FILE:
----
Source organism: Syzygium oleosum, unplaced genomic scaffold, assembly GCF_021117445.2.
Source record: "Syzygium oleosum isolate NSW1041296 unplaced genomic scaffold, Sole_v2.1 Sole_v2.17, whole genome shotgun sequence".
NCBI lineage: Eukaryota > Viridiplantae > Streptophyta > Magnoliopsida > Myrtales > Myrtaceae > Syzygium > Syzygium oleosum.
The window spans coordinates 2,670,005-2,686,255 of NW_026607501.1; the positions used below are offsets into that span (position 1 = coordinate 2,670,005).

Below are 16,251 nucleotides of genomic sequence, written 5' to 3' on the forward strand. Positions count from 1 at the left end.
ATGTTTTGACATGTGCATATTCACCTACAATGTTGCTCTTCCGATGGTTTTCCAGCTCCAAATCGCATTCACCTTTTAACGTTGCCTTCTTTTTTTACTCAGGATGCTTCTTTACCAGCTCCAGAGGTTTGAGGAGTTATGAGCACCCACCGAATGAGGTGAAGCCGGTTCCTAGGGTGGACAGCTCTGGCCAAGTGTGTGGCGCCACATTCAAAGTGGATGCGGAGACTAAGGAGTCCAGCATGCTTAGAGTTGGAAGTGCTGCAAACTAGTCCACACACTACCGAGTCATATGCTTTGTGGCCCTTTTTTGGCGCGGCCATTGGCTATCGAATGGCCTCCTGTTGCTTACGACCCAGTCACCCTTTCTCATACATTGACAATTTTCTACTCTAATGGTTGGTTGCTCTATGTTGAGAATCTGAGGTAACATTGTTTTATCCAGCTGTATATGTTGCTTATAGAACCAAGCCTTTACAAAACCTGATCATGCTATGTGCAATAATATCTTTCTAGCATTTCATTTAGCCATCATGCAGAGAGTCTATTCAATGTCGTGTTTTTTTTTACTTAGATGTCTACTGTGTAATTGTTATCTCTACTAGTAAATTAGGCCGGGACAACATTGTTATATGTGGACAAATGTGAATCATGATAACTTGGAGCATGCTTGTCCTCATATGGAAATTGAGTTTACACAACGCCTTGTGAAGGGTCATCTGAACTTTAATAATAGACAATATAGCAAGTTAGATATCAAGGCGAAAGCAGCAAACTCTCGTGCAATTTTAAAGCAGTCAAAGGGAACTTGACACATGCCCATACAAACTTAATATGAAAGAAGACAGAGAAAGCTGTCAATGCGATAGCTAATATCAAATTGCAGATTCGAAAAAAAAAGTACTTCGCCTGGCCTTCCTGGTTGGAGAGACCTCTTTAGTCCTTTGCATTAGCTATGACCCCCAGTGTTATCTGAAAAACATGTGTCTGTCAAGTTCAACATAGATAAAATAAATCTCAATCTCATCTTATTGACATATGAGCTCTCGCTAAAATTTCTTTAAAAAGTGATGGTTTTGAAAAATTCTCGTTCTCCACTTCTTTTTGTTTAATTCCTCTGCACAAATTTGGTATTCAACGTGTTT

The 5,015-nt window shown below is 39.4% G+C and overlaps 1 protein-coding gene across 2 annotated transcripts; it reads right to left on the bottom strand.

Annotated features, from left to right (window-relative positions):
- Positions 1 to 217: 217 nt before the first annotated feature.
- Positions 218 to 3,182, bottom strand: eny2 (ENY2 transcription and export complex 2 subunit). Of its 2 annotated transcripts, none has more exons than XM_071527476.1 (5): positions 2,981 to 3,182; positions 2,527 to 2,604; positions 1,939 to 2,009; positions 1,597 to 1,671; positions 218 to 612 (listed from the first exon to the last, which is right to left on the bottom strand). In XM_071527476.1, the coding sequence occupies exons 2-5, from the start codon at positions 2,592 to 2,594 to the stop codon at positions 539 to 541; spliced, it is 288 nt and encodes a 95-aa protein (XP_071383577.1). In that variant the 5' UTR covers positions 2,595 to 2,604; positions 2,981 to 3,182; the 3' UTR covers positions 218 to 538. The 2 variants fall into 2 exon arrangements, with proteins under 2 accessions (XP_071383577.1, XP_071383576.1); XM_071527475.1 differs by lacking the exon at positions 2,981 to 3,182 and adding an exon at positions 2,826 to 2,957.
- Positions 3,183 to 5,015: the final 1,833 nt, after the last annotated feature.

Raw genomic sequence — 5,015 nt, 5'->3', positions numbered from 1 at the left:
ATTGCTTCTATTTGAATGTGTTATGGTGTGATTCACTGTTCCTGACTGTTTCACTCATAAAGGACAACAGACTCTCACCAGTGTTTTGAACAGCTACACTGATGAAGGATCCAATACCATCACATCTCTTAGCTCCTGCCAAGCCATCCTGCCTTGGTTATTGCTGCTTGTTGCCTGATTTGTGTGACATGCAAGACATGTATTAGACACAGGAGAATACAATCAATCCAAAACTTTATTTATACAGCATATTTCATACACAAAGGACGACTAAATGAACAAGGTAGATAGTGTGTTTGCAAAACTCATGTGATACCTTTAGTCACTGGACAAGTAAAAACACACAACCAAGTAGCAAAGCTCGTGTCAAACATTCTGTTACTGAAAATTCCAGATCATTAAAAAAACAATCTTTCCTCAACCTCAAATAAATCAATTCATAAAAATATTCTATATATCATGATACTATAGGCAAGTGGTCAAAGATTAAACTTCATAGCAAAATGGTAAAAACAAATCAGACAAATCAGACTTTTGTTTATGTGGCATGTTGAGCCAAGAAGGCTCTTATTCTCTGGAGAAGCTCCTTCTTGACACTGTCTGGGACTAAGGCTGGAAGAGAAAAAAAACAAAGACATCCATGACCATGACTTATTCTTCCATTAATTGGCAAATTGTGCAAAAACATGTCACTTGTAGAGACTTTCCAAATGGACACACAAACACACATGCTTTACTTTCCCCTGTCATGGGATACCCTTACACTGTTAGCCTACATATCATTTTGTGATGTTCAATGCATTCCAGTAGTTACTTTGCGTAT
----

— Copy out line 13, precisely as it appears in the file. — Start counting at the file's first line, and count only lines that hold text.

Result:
ATTGCTTCTATTTGAATGTGTTATGGTGTGATTCACTGTTCCTGACTGTTTCACTCATAAAGGACAACAGACTCTCACCAGTGTTTTGAACAGCTACACTGATGAAGGATCCAATACCATCACATCTCTTAGCTCCTGCCAAGCCATCCTGCCTTGGTTATTGCTGCTTGTTGCCTGATTTGTGTGACATGCAAGACATGTATTAGACACAGGAGAATACAATCAATCCAAAACTTTATTTATACAGCATATTTCATACACAAAGGACGACTAAATGAACAAGGTAGATAGTGTGTTTGCAAAACTCATGTGATACCTTTAGTCACTGGACAAGTAAAAACACACAACCAAGTAGCAAAGCTCGTGTCAAACATTCTGTTACTGAAAATTCCAGATCATTAAAAAAACAATCTTTCCTCAACCTCAAATAAATCAATTCATAAAAATATTCTATATATCATGATACTATAGGCAAGTGGTCAAAGATTAAACTTCATAGCAAAATGGTAAAAACAAATCAGACAAATCAGACTTTTGTTTATGTGGCATGTTGAGCCAAGAAGGCTCTTATTCTCTGGAGAAGCTCCTTCTTGACACTGTCTGGGACTAAGGCTGGAAGAGAAAAAAAACAAAGACATCCATGACCATGACTTATTCTTCCATTAATTGGCAAATTGTGCAAAAACATGTCACTTGTAGAGACTTTCCAAATGGACACACAAACACACATGCTTTACTTTCCCCTGTCATGGGATACCCTTACACTGTTAGCCTACATATCATTTTGTGATGTTCAATGCATTCCAGTAGTTACTTTGCGTAT